Does "Natural" Always Mean Safe and Healthy?
We see the term "natural" thrown around a lot lately. But what does it mean to your health or to a retailer's reputation? For example what would happen to the reputations of say Whole Foods or Sprouts Farmers Markets if it learned that a partner in its mission was using the term "natural" when its products were coming from industrially polluted waters? We aren't saying either of these retailers carry these products but if they do carry canned shellfish products by Crown Prince that claim to be "Natural from Managed Fisheries" or simply "natural" they might want to know about independent rests from the Chemical Toxin Working Group.
In fact, the levels of cadmium and lead were so high the group not only rated the "natural" products they tested as "must be illegal" but, acting on behalf of the state of California Attorney General's office, issued a Notice of Violation (NOV) for the following so-called "natural" products:
- Crown Prince Natural from Managed Fisheries Naturally Smoked Oysters (hand packed in pure olive oil) contained 38x the safety limit for lead exposure and almost 9x for cadmium.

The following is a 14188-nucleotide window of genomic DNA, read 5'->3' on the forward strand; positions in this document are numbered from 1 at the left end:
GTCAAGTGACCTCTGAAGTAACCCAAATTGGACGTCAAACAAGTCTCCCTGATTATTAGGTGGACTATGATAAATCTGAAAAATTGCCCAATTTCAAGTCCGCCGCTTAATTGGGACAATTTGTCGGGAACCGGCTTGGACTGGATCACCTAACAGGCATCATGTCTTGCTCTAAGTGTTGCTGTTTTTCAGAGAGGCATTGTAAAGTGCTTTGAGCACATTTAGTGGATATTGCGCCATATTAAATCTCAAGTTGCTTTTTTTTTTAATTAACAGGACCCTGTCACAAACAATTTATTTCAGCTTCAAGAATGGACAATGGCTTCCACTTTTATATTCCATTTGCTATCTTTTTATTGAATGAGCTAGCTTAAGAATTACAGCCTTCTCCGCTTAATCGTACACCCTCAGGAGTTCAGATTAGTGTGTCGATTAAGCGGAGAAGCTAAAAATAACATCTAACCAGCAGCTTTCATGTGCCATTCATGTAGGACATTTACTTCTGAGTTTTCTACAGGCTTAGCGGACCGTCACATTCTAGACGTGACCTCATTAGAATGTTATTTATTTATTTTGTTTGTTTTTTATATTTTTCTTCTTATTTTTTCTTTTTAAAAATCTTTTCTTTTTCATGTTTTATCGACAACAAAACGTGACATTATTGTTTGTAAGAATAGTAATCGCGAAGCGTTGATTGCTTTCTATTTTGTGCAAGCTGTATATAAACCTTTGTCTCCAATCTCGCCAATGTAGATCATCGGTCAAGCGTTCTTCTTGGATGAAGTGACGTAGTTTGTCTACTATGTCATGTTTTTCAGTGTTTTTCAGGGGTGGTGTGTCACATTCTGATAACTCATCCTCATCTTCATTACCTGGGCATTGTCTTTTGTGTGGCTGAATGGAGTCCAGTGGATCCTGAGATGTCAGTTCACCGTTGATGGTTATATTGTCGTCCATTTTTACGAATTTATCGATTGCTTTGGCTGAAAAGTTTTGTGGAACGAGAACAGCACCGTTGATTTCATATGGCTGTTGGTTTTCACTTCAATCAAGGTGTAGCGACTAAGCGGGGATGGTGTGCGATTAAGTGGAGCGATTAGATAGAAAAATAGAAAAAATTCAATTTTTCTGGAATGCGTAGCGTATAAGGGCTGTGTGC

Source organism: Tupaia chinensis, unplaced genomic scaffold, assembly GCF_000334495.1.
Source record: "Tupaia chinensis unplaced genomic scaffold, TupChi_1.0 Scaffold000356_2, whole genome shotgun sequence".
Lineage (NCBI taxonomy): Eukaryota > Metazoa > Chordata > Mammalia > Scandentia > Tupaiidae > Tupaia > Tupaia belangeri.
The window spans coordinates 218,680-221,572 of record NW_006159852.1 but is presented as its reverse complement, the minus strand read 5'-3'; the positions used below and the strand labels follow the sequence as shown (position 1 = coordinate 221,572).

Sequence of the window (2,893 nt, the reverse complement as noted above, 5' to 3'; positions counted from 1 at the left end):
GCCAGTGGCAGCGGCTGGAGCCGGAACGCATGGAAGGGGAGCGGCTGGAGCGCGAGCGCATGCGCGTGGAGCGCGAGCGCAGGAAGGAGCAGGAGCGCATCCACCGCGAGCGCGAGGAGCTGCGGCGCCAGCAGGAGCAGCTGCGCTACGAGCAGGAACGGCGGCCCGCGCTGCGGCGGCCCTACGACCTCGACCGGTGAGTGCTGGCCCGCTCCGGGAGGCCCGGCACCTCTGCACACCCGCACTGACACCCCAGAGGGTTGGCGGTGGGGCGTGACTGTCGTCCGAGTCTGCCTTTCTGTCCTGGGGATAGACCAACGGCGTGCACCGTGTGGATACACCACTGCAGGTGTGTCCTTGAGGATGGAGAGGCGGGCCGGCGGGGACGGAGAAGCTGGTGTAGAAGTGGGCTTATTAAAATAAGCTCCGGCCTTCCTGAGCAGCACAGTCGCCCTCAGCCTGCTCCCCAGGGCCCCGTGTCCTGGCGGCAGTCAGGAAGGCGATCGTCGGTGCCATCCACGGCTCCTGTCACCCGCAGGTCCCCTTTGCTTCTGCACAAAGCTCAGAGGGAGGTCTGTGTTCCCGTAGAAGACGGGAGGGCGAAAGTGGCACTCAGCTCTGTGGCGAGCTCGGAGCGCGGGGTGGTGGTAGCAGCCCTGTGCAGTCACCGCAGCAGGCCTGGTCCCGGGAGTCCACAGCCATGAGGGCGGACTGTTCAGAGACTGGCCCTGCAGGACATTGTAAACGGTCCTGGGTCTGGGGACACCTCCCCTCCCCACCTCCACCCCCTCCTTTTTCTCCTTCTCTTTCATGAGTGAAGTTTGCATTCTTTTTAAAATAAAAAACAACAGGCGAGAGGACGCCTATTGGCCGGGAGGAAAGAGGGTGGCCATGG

- Crown Prince Natural Wild Caught Smoked Baby Clams (hand packed in pure olive oil) were 22x the safety limit.
- Crown Prince Natural from Managed Fisheries Naturally Smoked Oysters with Red Chili Peppers Mildly Spiced (hand packed in pure olive oil) were only 22x the lead safety limit and exceed cadmium by almost 10x.
Lead is toxic to the fetus; at exceptionally high concentrations in a food product the exposure can raise fetal blood lead levels by 1% or more, a level so high it is a marker for permanent neurological damage. The fetus absorbs almost 100% of the lead in a meal. Given this scenario, we wonder whether Whole Foods and Sprouts Farmers' would risk the health of their shoppers or the integrity of their own brands.